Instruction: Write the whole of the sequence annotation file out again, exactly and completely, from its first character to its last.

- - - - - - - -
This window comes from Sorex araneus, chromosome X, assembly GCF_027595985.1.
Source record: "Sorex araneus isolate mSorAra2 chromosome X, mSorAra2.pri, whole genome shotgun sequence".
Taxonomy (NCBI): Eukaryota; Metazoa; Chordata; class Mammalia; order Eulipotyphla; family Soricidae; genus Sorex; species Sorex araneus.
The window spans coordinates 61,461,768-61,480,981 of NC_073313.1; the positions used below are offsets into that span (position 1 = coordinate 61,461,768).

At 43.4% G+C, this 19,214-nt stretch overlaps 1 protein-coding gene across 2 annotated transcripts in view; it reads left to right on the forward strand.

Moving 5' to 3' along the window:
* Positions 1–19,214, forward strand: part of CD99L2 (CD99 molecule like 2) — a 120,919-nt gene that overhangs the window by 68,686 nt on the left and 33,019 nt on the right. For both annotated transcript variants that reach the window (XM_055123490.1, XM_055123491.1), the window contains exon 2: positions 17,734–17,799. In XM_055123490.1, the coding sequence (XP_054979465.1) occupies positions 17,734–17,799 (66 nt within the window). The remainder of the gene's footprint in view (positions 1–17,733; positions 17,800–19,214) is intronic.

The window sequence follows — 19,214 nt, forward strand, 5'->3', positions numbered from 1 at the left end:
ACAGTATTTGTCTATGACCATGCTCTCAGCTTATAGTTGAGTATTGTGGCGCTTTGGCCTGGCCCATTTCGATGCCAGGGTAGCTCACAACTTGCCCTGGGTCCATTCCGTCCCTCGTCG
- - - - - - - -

This window comes from Sorex araneus, chromosome X, assembly GCF_027595985.1.
Source record: "Sorex araneus isolate mSorAra2 chromosome X, mSorAra2.pri, whole genome shotgun sequence".
Taxonomy (NCBI): Eukaryota; Metazoa; Chordata; class Mammalia; order Eulipotyphla; family Soricidae; genus Sorex; species Sorex araneus.
The window spans coordinates 61,461,768-61,480,981 of NC_073313.1; the positions used below are offsets into that span (position 1 = coordinate 61,461,768).

At 43.4% G+C, this 19,214-nt stretch overlaps 1 protein-coding gene across 2 annotated transcripts in view; it reads left to right on the forward strand.

Moving 5' to 3' along the window:
* Positions 1–19,214, forward strand: part of CD99L2 (CD99 molecule like 2) — a 120,919-nt gene that overhangs the window by 68,686 nt on the left and 33,019 nt on the right. For both annotated transcript variants that reach the window (XM_055123490.1, XM_055123491.1), the window contains exon 2: positions 17,734–17,799. In XM_055123490.1, the coding sequence (XP_054979465.1) occupies positions 17,734–17,799 (66 nt within the window). The remainder of the gene's footprint in view (positions 1–17,733; positions 17,800–19,214) is intronic.

The window sequence follows — 19,214 nt, forward strand, 5'->3', positions numbered from 1 at the left end:
ACAGTATTTGTCTATGACCATGCTCTCAGCTTATAGTTGAGTATTGTGGCGCTTTGGCCTGGCCCATTTCGATGCCAGGGTAGCTCACAACTTGCCCTGGGTCCATTCCGTCCCTCGTCG